Archive for November, 2009

Wine & Economics

November 30, 2009

Just received this call for papers:

Dear wine friends,
the American Association of Wine Economists (AAWE) will hold its 4th Annual Conference from June 25-28, 2010, at UC Davis in California.
The conference will be hosted by UC Davis and the Robert Mondavi Institute for Wine and Food Science. All economics and statistics papers related to wine and food are welcome.

Details will be posted on our website at

Looking forward to next year’s EEA…

November 13, 2009

…which will take place in Philadelphia in February. I will present at the Agent-Based Economics Session (organized by Jason Barr).

More information on the conference can be found on the EEA homepage.

Extended Abstract

We build a computational model of heterogeneous agents playing a public good game on a dynamic network. In public good games the unique Nash equilibrium leads to a suboptimal pro- vision of public goods. Giving rewards to contributors transforms the game but gives rise to a second-order dilemma. By allowing for coevolution of strategies and network structure the adaptive dynamics operate on both structure and strategy. Agents learn with whom to interact and how to act and can overcome the second-order dilemma. The key variable of interest is the long-run frequency of contribution to the public good.

The public good game with rewards is a two-stage game where agents choose to contribute to the public good in the first stage and have the possibility to give rewards to direct neighbors in the second stage. Rewards are assigned based on both social distance and the quality of the contribution. We consider different network topologies under different imitation strategies with syncronous and asyncronous updating and analyze their impact on the long-run frequency of contributions to the public good.
Evolutionary models with local interactions on static networks have been discussed analyt- ically (see Eshel et al. (1998) for a circle network, Albin and Foley (2001) and Nowak and May (1993) for a two-dimensional lattice, and Watts (1999, chapter 8 ) for small-world networks). Dy- namic networks have recently been discussed by Skyrms and Pemantle (2000), Alexander (2007, chapter 3.5) and Jun and Sethi (2009). We build on this literature by examining the long-run frequency of cooperation in public good games with rewards played on dynamic, directed networks.

The model captures several stylized facts:

  1. In modern societies people can, at least to some extent, select their partners. Links may be altered when individuals move to another neighborhood, city or country. We take this into account by allowing the network to evolve. Specifically, we allow agents to break a link with a direct neighbor if this link becomes weak relative to the agent’s other links.
  2. The effect of rewards on prosocial behavior has been discussed theoretically (Ellingsen and Johannesson, 2007; Benabou and Tirole, 2006; Brennan and Pettit, 2000; Hollaender, 1990) and experimentally (Masclet et al., 2003; Gaechter and Fehr, 1999). In our model rewards create a selective incentive for contribution. They strengthen the links between contributors so that the benefits of the rewards are enjoyed primarily be cooperators and prosocial behavior can survive selectionary pressure.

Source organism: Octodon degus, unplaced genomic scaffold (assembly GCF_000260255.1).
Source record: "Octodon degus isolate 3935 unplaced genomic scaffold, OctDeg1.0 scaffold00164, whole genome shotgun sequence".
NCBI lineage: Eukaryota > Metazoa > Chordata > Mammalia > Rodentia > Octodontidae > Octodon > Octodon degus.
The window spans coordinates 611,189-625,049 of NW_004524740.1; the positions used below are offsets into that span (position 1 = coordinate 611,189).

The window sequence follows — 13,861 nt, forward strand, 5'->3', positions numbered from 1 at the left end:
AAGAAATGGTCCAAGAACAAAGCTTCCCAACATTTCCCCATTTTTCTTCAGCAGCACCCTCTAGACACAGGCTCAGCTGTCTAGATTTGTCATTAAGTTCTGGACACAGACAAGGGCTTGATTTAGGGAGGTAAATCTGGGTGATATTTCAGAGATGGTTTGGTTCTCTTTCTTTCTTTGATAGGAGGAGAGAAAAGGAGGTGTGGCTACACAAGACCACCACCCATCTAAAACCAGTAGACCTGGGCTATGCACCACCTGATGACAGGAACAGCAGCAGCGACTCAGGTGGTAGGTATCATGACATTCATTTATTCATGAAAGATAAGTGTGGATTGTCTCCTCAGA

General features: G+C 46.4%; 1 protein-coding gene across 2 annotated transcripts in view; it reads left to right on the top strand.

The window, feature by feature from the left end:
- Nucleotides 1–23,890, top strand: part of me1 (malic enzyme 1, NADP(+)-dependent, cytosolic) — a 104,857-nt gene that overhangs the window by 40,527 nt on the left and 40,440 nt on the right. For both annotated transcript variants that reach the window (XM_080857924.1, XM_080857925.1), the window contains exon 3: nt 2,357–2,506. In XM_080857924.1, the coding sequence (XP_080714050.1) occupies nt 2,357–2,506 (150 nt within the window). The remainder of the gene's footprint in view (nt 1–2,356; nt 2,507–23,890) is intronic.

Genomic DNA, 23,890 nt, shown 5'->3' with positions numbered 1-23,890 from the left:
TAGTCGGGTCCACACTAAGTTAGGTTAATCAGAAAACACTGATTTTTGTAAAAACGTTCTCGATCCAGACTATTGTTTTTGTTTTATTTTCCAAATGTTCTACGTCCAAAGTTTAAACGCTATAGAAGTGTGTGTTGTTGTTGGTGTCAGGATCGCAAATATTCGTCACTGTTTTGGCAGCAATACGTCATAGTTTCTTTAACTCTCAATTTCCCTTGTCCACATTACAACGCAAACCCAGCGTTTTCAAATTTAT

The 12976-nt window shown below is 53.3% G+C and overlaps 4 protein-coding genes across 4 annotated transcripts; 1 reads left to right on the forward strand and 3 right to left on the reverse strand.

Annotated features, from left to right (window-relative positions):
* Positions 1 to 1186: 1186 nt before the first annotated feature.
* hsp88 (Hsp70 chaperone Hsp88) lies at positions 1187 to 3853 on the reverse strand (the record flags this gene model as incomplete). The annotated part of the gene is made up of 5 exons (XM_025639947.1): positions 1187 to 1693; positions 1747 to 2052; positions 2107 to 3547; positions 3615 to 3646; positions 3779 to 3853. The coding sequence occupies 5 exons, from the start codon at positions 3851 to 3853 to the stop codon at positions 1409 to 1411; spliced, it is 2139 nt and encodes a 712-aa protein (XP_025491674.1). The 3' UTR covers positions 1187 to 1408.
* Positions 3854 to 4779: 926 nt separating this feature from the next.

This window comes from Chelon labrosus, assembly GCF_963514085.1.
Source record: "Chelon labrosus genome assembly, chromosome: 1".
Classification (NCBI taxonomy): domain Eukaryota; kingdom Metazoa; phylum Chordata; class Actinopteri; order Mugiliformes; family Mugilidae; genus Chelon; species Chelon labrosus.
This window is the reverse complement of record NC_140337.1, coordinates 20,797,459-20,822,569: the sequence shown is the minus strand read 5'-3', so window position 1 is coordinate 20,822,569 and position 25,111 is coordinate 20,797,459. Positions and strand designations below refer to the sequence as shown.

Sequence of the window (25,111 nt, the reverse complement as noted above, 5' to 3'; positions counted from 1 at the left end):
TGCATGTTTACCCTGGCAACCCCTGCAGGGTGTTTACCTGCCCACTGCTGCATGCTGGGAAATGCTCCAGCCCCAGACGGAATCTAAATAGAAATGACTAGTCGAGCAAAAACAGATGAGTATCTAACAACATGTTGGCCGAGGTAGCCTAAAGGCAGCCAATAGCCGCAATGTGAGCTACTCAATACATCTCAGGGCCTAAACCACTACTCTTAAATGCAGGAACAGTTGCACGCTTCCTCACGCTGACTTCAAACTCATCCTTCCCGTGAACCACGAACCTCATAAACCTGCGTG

3. If the quality of other agent’s contributions is observable agents with higher abilities will be more likely to receive rewards. This creates an endogeneous feedback mechanism inducing skilled agents to contribute more often. Agents with low ability will eventually stop contributing and individual agents self-select.


  • Albin, Peter S. and Duncan K. Foley, “The Co-Evolution of Cooperation and Complexity in a Multi-player, local-interaction Prisoner’s Dilemma,” Complexity, 2001, 6 (3), 54–63.
  • Alexander, Jason McKenzie, The Structural Evolution of Morality, Cambridge University Press, 2007. Benabou, Roland and Jean Tirole, “Incentives and Prosocial Behavior,” American Economic Review, 2006, 96 (5), 1652–1678.
  • Brennan, Geoffrey and Phillip Pettit, “The hidden economy of esteem,” Economics and Philosophy, 2000, 16 (1), 77–98.
  • Ellingsen, Tore and Magnus Johannesson, “Paying Respect,” Journal of Economic Perspectives, 2007, 21 (4), 135–149.
  • Eshel, Ilan, Larry Samuelson, and Avner Shaked, “Altruists, Egosists, and Hooligans in a Local Interaction Model,” American Economic Review, 1998, 88 (1), 157–179. Gaechter, Simon and Ernst Fehr, “Collective action as a social exchange,” Journal of Economic Behavior and Organization, 1999, 39 (4), 341–369.
  • Hollaender, Heinz, “A Social Exchange Approch to Voluntary Cooperation,” American Economic Review, 1990, 80 (5), 1157–1167.
  • Jun, Tackseung and Rajiv Sethi, “Reciprocity in evolving social networks,” Journal of Evolutionary Economics, 2009, 119 (3), 379–396.
  • Masclet, David, Charles Noussair, Steven Tucker, and Marie-Claire Villeval, “Monetary and Non- monetary Punishment in the Voluntary Contributions Mechanism,” American Economic Review, 2003, 93 (1), 366–380.
  • Nowak, Martin A. and Robert M. May, “The spatial dilemmas of evolution,” International Journal of Bifurcation and Chaos, 1993, 3 (1), 35–78.
  • Skyrms, Brian and Robin Pemantle, “A Dynamic Model of Social Network Formation,” Proceedings of the National Academy of Sciences, 2000, 97 (16), 9340–9346.
  • Watts, Duncan J., Small Worlds – The Dynamics of Networks between Order and Randomness Princeton Studies in Complexity, Princeton University Press, 1999.